Tuesday, July 22, 2008

We are back to the price of Corn

There have been two editorials concerning ethanol and its affect on good prices. One stated that it could have little to no affect since only about 9% of all corn is for human consumption. This is the linear one step reasoning that politicians use all the time. It is indeed true that only 9% of all corn is sweet corn and the rest is used for other than human consumption. What do we use this other 91% of the corn for?

Farmers use it to feed their cattle. As corn prices go up, so does the price of beef. They use it to feed dairy cows. As the price of corn goes up so does the price of milk. The price of milk also increases the price of ice cream (smaller portions – same price), cheese and all other dairy products. They use it to feed chickens and pigs. Again as the price of corn goes up, so do the prices we pay.

Then there is a the corn syrup used in soda pop which everyone knows has gone from $4 per case to over $6.50 per case. The list goes on.

Yes, we may not eat corn directly, but a great many of the groceries we buy are greatly impacted by the price of corn. To say that Ethanol is not the reason for huge increase in grocery prices is just plain ignorant or worse.

How does a farmer decide what to grow? They look at the price of the commodity they can grow and based on risk and reward, choose what is best. With corn prices 100% higher than a year ago, how do you keep farmers planting sweet corn, sell it for more? Oil increase has increased the cost per acre. It takes about 8 gallons of diesel to plant corn. Corn yields are about 200 bushels per acre and the price per bushel is over $7. How large an impact on corn price is fuel? It certainly is not fuel. A much larger contributor is fertilizer. With more corn planted, the amount of fertilizer has increased greatly causing its price to escalate far more than fuel. Then we have demand from Ethanol producers and China. In simple terms, we have many variables working to increase the price of corn.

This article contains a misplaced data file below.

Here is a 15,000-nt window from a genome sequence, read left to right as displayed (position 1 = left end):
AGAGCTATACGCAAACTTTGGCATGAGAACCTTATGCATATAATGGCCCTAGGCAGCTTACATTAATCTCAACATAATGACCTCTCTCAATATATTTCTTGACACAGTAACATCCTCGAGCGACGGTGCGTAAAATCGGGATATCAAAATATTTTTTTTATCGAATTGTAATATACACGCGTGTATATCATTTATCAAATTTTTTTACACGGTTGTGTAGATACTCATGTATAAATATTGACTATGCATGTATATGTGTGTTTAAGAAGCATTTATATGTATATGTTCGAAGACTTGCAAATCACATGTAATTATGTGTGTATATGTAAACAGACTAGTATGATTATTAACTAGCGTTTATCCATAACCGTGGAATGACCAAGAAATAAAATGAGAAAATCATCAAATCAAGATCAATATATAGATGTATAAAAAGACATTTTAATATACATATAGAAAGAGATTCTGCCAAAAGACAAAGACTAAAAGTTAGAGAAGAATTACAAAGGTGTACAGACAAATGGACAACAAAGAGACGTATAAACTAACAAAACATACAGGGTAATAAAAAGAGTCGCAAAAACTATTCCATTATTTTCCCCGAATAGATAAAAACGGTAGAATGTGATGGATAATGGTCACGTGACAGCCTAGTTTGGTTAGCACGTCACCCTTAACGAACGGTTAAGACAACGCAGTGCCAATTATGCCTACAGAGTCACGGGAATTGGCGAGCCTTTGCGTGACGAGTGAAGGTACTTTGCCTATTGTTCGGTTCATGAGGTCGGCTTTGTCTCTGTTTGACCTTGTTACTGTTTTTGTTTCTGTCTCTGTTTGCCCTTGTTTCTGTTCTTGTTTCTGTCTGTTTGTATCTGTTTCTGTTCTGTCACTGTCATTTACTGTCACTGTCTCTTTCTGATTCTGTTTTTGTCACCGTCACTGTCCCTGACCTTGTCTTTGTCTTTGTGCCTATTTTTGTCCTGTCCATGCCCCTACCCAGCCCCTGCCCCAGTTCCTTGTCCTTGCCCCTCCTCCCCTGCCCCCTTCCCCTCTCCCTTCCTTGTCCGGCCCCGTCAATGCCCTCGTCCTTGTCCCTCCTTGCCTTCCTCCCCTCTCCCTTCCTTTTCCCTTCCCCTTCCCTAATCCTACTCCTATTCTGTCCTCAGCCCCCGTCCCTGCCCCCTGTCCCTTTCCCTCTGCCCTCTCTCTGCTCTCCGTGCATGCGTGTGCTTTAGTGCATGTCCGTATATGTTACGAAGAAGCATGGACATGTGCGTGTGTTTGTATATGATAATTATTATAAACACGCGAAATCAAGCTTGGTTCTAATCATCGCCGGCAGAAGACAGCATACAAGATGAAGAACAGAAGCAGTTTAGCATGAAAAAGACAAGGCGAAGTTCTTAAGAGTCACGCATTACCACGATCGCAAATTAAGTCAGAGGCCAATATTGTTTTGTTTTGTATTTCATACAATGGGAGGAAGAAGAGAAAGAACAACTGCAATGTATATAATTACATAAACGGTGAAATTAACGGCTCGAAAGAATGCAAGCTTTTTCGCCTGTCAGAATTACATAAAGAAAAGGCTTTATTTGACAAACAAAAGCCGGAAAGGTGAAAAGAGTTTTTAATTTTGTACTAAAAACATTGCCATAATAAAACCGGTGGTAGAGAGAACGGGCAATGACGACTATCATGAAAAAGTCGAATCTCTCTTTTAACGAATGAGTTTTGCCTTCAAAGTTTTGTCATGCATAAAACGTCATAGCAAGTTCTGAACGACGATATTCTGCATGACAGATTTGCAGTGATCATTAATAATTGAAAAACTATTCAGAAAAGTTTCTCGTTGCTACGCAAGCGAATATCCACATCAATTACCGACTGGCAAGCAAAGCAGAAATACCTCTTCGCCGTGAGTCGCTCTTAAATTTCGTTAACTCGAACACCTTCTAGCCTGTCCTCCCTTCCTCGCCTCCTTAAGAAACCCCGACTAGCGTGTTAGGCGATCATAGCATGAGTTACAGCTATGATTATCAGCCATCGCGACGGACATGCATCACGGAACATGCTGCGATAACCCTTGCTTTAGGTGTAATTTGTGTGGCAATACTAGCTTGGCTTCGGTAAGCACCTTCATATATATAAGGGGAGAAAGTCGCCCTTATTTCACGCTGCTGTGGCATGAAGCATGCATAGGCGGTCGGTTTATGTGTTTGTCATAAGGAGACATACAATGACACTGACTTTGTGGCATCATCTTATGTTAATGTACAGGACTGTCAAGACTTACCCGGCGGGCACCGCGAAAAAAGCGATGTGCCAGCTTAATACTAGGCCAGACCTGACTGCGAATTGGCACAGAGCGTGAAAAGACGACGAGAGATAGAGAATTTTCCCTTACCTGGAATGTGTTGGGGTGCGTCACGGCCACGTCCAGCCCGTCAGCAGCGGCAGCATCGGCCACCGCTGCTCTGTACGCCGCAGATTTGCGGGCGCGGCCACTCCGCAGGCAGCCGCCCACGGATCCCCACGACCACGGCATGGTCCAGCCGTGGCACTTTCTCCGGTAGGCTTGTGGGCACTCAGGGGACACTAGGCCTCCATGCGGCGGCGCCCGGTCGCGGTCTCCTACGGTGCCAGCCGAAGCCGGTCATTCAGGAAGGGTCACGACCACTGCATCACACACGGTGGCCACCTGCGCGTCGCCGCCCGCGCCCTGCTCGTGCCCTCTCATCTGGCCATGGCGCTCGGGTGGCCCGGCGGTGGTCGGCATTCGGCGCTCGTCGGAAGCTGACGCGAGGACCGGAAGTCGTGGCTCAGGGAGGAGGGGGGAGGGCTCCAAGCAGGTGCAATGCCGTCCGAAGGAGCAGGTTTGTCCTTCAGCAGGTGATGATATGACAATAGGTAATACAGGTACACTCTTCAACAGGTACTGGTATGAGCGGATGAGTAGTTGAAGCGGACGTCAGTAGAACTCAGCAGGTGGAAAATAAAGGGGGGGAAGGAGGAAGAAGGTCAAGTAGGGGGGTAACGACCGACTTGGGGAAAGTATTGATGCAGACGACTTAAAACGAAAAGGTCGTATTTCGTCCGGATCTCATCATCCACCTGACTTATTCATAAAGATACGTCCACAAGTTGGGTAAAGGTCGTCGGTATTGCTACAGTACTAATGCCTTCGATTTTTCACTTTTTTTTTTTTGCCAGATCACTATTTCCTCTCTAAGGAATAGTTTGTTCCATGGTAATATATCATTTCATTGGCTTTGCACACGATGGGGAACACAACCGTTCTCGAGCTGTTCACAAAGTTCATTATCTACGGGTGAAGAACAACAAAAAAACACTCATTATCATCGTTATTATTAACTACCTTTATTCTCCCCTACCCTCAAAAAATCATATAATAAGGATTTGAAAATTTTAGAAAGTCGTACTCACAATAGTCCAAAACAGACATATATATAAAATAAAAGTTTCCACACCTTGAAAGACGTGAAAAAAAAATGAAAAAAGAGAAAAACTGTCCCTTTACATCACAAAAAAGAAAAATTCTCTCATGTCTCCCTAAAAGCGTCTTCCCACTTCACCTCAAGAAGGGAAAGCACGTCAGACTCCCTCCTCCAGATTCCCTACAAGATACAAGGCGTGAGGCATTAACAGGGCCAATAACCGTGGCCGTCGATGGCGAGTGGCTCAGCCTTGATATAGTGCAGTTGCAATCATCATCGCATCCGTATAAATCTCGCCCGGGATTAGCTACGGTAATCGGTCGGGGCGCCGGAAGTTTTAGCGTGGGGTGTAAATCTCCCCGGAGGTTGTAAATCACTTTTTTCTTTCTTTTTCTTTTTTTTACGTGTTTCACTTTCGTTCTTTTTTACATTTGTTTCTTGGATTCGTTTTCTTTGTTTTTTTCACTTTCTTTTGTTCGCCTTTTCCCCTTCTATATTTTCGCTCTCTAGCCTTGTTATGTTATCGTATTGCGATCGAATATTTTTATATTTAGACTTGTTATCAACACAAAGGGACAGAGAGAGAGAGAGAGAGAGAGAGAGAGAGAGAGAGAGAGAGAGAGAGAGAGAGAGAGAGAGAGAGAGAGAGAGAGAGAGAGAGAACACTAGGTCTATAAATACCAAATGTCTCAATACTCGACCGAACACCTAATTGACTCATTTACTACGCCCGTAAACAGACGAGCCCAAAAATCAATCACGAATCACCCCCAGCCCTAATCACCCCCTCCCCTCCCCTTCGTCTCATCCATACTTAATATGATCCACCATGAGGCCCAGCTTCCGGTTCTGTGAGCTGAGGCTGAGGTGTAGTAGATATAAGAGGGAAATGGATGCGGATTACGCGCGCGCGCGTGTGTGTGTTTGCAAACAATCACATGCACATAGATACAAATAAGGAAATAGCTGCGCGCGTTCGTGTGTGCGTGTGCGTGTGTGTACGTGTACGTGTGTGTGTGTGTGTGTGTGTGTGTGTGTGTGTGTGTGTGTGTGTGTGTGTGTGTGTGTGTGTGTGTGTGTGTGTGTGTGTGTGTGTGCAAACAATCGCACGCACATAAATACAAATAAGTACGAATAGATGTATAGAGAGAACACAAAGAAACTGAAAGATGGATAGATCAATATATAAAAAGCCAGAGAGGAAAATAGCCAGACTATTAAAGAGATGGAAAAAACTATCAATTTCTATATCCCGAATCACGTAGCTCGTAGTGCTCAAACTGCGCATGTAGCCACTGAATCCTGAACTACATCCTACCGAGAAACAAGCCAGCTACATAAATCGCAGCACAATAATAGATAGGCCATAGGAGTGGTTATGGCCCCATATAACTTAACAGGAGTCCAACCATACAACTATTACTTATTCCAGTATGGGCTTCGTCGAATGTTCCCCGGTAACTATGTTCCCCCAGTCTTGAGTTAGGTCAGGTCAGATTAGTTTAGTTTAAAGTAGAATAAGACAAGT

The government is artificially creating the demand for corn by the 51 cent per gallon tax credit on ethanol. Eliminate this tax credit and ethanol dries up, demand drops for corn and fertilizer and the price of corn will fall.

I have said it before and I will say it again, Ethanol is not a good use of our food crops nor is it energy efficient. Recently I read that it was 1.37 buts’ out for every Btu in. I have read a lot of reports and Purdue University has done a lot of research on this question. They have found and reported that Ethanol is not energy efficient.

Food for thought, no pun intended.

Take a dedicated farm devoted to growing corn for ethanol production. Do they include the farmer’s energy use in terms of house, car, etc, no? All of these must be included as well as the energy used to make the infrastructure to grow and process the corn into ethanol. They only way they show an energy balance is to use energy credits.

Energy credits are those credits given to the by-products sold from ethanol production. It is true that the by-products can be used for feed. However, they are not worth as much nor as good as the grain themselves.

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NBC-33 Debate poll results from 2002